2. Thanks for the review. It reminds me of walking a labyrinth.


  3. Thank you for the recommendation, Judith. I’ve actually had my eye on this movie. We have it streaming through something called Netflix here in the States. (Does Netflix exist in NZ?) In any case, I will put this movie in my queue. I look forward to seeing it.


  4. Pinned this as a movie I must see. Thank you. You can see the Pin here. Hope it brings you more visitors. Staying strong as I know you are.


    • Thanks for that Katherine. I read today’s post on your blog but couldn’t fine where to leave a comment.
      Just for your information I used EFT to rid myself of an unreasoning fear of cats. I can now be in a room with several and not feel I have to climb onto a table. I am a great advert for EFT. It’s empowering when we take control.
      And thanks for pinning this post. 🙂


    • I repinned it from Katherine. Thanks Katherine!


  5. This sounds like a good one Judith! It’s on my “to see” list. And thanks for the history lesson too. I especially liked the bit about pilgrims arriving “smiling and smelling.”


    • Can you just imagine the smell Dor? No wonder they need that huge Botafumeiro – origin – botar expel and fume smoke. I think it would be a fascinating thing to do; maybe when I lose 10 years. 🙂


  6. sounds fascinating. I was talking to someone recently who walked a part of the trail, sure piqued my interest. Hoping to catch this film at some point. and hey, EFT. love it.


  7. I just loved this movie!! I have a couple of friends who have walked the Camino and I have read the book by Canadian, Jane Christmas “What the Psychic Told the Pilgram” a most enjoyable read. I follow a blog with great photos of one fellows experience walking the Camino.


    • Thanks Darlene. I have been over to the other blog and love the photos. I have sent the link onto my friend who has walked part of the Camino. 🙂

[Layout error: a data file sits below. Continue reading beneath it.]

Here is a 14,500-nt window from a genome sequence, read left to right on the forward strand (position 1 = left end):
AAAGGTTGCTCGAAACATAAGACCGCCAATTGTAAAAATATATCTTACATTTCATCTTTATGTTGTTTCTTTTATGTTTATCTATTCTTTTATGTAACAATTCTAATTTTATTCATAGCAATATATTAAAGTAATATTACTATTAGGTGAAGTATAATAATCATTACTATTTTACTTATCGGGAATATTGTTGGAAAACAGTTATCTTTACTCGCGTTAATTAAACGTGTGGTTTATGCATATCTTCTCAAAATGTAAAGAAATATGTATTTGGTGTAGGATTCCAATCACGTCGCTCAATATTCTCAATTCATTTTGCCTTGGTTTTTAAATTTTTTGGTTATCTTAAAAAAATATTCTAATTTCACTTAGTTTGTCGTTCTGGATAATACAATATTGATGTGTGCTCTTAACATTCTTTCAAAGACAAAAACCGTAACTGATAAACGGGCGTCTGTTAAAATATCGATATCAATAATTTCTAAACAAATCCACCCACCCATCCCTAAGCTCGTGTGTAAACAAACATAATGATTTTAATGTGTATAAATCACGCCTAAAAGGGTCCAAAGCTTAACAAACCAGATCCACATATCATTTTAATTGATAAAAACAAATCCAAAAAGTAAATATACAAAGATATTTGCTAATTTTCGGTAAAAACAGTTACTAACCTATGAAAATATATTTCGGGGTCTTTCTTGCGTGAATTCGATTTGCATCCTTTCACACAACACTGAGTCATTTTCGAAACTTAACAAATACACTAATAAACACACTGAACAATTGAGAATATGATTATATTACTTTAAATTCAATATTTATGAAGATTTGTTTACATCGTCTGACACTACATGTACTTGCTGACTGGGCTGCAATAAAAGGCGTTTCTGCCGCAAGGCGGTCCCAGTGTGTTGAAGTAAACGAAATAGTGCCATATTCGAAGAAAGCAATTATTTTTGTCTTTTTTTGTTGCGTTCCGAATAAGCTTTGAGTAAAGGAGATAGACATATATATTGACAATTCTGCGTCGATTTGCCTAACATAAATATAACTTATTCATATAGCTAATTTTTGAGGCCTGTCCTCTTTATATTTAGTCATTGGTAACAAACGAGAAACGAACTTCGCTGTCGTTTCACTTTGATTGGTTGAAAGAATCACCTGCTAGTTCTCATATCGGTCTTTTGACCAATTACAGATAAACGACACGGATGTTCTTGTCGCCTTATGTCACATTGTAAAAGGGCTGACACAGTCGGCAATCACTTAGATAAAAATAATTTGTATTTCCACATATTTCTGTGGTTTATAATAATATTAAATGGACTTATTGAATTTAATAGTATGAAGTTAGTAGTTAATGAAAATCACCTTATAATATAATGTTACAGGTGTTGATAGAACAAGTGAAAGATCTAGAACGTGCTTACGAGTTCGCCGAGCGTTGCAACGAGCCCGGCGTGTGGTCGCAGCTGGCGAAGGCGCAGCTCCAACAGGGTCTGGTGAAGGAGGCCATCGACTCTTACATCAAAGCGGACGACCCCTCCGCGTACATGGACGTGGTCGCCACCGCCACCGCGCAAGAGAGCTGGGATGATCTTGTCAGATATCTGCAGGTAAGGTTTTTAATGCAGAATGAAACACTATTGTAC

8. I’ve read a couple of books written by people who have walked this pilgrimage but this film sounds very worthwhile. Thanks for the review Judith


  9. Joyce Rupp wrote an excellent book about this called “Walk In a Relaxed Manner”. It was very thought provoking. She was not a young woman when she did it and she had a fair amount of struggles completing it.


  10. thank you for the movie recommendation…we watched it tonight and thought it was very special..what a remarkable pilgrimage it is….


  11. I recently listed to a Podcast about the Camino de Santiago. It sounds like an amazing journey. Have you ever done a similar pilgrimage?
    The Mary Oliver poem excerpt you posted is one of my favorites. She is marvelous.


    • No unfortunately I haven’t but there is still time perhaps. And one doesn’t have to walk the whole track. Many people, as my friend, just walk for a couple of days. don’t quite know how one gets off the track. I suppose arrangements are made to be picked up. Let’s just see.


  12. Pingback: Book review: Ailsa Piper’s SINNING ACROSS SPAIN – A Walker’s Journey from Granada to Galicia – caminodownunder

  13. Pingback: El Camino: The Experience! « Ralphie´s Portal

  14. Pingback: The Way « Foyer Talk

  15. Thank you for the pingback. The Camino experience is wonderful!